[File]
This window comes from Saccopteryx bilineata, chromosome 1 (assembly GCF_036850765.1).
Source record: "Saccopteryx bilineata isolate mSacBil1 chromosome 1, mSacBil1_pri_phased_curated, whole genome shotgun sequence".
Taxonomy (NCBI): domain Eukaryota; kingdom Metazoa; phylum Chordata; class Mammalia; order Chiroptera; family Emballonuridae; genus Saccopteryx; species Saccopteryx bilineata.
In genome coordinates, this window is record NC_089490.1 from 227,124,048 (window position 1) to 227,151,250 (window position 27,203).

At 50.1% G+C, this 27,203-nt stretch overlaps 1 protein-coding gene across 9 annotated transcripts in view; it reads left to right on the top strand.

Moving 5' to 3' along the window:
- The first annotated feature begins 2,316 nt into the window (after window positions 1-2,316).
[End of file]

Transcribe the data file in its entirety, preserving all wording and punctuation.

This window comes from Saccopteryx bilineata, chromosome 1 (assembly GCF_036850765.1).
Source record: "Saccopteryx bilineata isolate mSacBil1 chromosome 1, mSacBil1_pri_phased_curated, whole genome shotgun sequence".
Taxonomy (NCBI): domain Eukaryota; kingdom Metazoa; phylum Chordata; class Mammalia; order Chiroptera; family Emballonuridae; genus Saccopteryx; species Saccopteryx bilineata.
In genome coordinates, this window is record NC_089490.1 from 227,124,048 (window position 1) to 227,151,250 (window position 27,203).

At 50.1% G+C, this 27,203-nt stretch overlaps 1 protein-coding gene across 9 annotated transcripts in view; it reads left to right on the top strand.

Moving 5' to 3' along the window:
- The first annotated feature begins 2,316 nt into the window (after window positions 1-2,316).